Administrative divisions – Vietnam cities & Provinces

Vietnam is divided in 64 provinces including…5 cities with ’provincial’ status (Hanoi, Haiphong, Danang, Can Tho and Ho Chi Minh City), Provinces are further sub-divided in districts, then communes and villages. The governmental structure (ministries and mass organizations alike) is replicated at each level down to the commune, the last official administrative level. Each province is headed by a People’s Committee (the executive body of the National Assembly) composed of representatives from ministries and mass organizations are the Communist Party itself, the Fatherland Front, the Women’s Union, the Farmer’s Union and the Youth Union.

The urbanites and the country folk

DON’T be misled by the apparent modernity and sometimes Western- imitating looks of some urban youths. Eighty percent of Vietnamese are still rural folk. If you travel outside Hanoi and Ho Chi Minh City, you will discover the still predominant importance of tradition. DO adjust your lifestyle and appearance in accordance with the local situation. What is acceptable in the backpacker’s enclave: Pham Ngu Lao Street in Ho Chi Minh City is not necessarily acceptable in more rural settings.

Climate zones

Stretching 1,650 km from North to South (7 degrees of latitude) and from sea level to mountain tops (the highest peak culminating at 3,143 m) on an east-west axis, Vietnam obviously has a wide range of climatic zones. If you’re coming to Vietnam with only shorts and a swimsuit… think again: the country is not all tropical in the 30’s with a refreshing sea breeze. From North to South…

Sa Pa: A cool retreat from Hanoi’s torrid summer temperatures and the closest you can get to seeing a few fleeting flakes of snow in winter.

DON’T forget your sweater, even summer nights can get cool up there. January and February are the coldest months with a slight chance of seeing snow. The best time to visit is from March to May, or September to mid-December, although autumn is much rainier.

Hanoi: has 4 distinct seasons with a hot and humid summer where temperatures can reach 40°C and a surprisingly cold and humid winter that can chill the bones of even snow-loving Northerners. Granted, the temperature rarely drops below 8°C or 100C (the minimum is 5°C) but with a constant drizzle, a sauna-high humidity index and grey skies, it turns unheated cement houses into freezer-like boxes and gets most resident expatiates writing home for their favorite long-johns, woolly hats and duffel coats. Mid January to mid-March can be quite depressing with a near total absence of sunshine (sometimes only two or three short appearances in a whole month) and a fine drizzle called rain dust by Vietnamese.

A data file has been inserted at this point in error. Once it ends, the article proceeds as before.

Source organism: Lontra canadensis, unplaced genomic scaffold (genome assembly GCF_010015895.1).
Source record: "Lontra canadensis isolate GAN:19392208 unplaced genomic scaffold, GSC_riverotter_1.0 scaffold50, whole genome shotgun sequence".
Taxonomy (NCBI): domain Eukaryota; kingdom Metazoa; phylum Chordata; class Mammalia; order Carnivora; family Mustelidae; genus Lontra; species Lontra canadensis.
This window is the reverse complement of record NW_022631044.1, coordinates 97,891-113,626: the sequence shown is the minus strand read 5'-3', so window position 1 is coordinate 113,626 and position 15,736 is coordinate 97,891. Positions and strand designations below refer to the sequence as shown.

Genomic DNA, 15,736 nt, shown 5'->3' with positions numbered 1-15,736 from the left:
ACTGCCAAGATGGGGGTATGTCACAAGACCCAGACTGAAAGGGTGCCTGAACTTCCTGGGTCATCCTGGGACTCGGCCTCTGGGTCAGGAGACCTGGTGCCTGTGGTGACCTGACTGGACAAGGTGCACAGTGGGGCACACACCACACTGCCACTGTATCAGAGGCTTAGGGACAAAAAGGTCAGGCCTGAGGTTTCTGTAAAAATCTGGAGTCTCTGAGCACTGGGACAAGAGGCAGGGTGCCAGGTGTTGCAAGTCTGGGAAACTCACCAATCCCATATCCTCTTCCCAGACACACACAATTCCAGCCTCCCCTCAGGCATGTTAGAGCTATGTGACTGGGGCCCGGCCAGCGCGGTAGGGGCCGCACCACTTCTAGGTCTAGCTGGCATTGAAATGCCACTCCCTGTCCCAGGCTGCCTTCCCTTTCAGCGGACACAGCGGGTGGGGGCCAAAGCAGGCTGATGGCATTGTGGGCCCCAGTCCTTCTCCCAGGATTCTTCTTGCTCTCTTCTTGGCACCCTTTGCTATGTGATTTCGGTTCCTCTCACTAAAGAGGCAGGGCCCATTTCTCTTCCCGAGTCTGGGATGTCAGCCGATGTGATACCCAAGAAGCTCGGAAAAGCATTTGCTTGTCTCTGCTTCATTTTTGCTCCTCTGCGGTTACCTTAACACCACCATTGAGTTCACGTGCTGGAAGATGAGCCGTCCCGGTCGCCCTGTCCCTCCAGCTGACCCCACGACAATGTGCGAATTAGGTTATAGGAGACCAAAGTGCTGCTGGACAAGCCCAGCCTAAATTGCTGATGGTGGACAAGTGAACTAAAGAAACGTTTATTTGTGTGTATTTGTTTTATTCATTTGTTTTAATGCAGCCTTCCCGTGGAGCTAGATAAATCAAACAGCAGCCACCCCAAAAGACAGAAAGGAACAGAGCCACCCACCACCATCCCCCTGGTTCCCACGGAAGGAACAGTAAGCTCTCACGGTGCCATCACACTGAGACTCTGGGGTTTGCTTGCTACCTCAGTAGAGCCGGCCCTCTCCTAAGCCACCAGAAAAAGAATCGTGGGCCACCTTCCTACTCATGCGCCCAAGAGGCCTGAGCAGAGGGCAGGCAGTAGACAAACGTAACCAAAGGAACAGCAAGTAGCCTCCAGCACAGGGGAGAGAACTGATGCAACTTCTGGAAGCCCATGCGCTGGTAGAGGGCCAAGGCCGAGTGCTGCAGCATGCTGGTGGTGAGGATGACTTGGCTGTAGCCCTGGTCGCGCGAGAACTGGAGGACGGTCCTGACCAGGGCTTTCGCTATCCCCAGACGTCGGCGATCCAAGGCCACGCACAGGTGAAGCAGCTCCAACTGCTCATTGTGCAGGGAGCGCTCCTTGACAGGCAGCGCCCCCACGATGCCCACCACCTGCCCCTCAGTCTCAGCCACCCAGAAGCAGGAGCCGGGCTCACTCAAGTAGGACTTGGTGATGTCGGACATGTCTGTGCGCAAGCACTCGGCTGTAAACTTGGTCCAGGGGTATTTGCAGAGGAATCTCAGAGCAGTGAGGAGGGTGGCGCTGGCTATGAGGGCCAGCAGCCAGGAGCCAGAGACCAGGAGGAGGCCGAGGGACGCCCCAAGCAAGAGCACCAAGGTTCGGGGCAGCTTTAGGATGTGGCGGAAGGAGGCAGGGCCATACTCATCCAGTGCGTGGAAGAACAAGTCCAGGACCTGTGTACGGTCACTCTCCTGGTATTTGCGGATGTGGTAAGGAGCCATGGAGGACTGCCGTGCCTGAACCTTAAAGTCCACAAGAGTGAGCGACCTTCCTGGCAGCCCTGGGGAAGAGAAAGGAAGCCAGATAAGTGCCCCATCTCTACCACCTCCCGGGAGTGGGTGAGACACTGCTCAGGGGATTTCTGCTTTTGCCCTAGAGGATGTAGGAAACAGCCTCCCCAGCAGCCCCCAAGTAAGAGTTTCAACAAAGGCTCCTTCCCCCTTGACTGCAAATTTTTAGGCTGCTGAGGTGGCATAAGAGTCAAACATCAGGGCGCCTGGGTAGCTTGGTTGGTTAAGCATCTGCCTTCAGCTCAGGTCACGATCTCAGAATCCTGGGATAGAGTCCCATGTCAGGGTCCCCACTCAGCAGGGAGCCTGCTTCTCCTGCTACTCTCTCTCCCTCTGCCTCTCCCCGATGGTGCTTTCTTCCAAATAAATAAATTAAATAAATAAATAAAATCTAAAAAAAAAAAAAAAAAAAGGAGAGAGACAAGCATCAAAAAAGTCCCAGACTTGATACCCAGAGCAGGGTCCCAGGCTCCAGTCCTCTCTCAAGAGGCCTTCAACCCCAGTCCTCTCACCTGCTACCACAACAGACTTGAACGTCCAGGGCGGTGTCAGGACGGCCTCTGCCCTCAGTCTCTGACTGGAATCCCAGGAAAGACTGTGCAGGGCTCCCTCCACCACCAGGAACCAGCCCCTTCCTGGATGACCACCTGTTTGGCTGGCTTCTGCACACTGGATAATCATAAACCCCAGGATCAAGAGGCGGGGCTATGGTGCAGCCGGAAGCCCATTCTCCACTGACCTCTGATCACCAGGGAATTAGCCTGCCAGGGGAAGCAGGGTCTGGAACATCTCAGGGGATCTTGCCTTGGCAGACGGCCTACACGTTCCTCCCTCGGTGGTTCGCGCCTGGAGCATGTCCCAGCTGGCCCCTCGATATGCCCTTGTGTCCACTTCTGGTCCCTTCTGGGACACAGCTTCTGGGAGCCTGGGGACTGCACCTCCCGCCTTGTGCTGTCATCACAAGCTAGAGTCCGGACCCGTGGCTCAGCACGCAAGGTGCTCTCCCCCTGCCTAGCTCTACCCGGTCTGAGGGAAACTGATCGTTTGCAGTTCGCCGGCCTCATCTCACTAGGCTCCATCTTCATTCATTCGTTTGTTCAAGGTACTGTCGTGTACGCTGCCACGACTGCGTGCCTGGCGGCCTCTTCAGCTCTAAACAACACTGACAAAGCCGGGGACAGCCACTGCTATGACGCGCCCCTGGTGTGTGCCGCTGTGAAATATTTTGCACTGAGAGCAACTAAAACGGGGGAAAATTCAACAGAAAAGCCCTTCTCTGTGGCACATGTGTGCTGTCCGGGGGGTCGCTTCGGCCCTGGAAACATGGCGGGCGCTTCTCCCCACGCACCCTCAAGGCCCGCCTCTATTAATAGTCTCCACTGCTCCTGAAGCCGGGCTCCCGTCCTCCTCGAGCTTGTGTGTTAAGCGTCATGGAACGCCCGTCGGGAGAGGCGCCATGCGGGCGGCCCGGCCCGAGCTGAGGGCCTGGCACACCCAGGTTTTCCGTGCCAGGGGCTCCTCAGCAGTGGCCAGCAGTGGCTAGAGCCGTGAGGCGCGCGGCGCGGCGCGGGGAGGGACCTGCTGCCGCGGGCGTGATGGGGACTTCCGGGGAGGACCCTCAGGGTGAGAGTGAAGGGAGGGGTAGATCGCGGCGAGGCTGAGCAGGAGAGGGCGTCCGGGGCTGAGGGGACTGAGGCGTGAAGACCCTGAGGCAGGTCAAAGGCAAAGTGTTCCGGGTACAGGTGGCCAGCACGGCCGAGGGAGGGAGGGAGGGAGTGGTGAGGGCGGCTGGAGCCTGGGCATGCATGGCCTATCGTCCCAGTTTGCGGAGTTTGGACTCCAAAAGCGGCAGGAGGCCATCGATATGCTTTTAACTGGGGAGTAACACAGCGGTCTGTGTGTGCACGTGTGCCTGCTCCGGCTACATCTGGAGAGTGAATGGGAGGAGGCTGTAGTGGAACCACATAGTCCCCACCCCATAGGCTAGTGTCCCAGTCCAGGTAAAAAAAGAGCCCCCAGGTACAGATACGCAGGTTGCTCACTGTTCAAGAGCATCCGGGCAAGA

The average of sunshine during the Hanoi winter is 1.2 hours per day … you get the picture? The most pleasant seasons are spring (March-April) and autumn (October – December). July and August boast about 340 mm of rain per month compared to a low of 22-35 mm for December to February.

Ha long Bay: No doubt you’ll want to go and discover this extraordinary UNESCO World Heritage site. The best times to visit the bay are spring and autumn. During the summer months, occasional devastating typhoons sweep across the northern coastline.

Vinh: Granted, this city is not a favorite of most travel guide writers, but weather-wise, it does have one important asset: its beaches boast the best wind conditions of the country. Who knows, in a few years it might become a windsurfer’s and kite ­ surfer’s paradise. 

Hue: Hue must have meant rain in some ancient dialect…your memories of the Imperial City will probably include a few heavy showers or never ­ ending drizzle. At the first signs of rainfall, an umbrella is probably a wise investment. DON’T wait for the rains to stop before you go out and explore the city’s beauties unless you plan to settle there permanently. More scientifically, annual rainfall averages 2,890 mm, compared to about 2,000 mm for most of the country.

Danang: Even if only a short distance from Hue, Danang seems to be spared some of the heavy rainfall of its sister city. An umbrella is nevertheless a most useful article…for rain or sunshine. Dalat: Developed by the French as an escape from Ho Chi Minh City’s heat, 

Dalat is always surprisingly and pleasantly cool in summer, especially after sunset. Temperatures never exceed 20°C, hence its other name: the city of eternal spring. DON’T forget a sweater, even in summer. Nights can be quite cool, especially on a motorbike. As for winter, temperatures can drop to 100C. 

Nha Trang: This is beach-bum country where parasols and deckchairs sprout from the white sand under feathery coconut trees nodding in a fresh ocean breeze. If you can’t handle this weather, you’re a member of a rare breed.

HCMC: The biggest city in Vietnam is under a typical dry/monsoon temperature regime, with a rainy season from May to November and a dry season from December to April. Temperatures barely fluctuate between an average of 32°C during summer and 28°C during the winter months. Don’t be misled by the term dry season. The average humidity is 80 percent. As for the rainy season, it is characterized by daily short but heavy downpours. Monthly averages are above 300 mm of rain from June to September with January to March being the driest months with about 3 to 15 mm.

Can Tho: The sun shines all year round in the Mekong River Delta and there are no winters. However, the region is flood-prone, especially between August and October when the mighty Mekong bursts its banks to inundate the fertile delta.

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